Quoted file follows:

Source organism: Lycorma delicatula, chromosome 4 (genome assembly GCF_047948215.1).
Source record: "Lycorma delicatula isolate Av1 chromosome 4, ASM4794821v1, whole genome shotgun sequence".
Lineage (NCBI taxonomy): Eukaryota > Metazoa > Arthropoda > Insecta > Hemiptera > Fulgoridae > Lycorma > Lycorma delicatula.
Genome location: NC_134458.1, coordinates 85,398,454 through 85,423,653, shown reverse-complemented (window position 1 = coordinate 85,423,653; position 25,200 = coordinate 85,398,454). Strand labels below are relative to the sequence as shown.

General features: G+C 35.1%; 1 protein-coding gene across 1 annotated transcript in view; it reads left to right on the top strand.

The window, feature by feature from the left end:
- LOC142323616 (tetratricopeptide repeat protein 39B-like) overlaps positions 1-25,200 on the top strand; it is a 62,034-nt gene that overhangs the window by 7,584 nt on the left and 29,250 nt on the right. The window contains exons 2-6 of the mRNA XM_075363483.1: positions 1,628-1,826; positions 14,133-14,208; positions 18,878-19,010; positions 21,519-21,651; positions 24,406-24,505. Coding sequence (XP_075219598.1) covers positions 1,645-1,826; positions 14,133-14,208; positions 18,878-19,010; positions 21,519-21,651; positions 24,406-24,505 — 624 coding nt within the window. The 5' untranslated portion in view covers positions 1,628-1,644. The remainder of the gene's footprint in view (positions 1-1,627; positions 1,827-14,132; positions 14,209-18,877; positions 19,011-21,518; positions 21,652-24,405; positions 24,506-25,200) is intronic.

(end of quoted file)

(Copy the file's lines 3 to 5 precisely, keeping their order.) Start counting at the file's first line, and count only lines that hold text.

Lineage (NCBI taxonomy): Eukaryota > Metazoa > Arthropoda > Insecta > Hemiptera > Fulgoridae > Lycorma > Lycorma delicatula.
Genome location: NC_134458.1, coordinates 85,398,454 through 85,423,653, shown reverse-complemented (window position 1 = coordinate 85,423,653; position 25,200 = coordinate 85,398,454). Strand labels below are relative to the sequence as shown.

General features: G+C 35.1%; 1 protein-coding gene across 1 annotated transcript in view; it reads left to right on the top strand.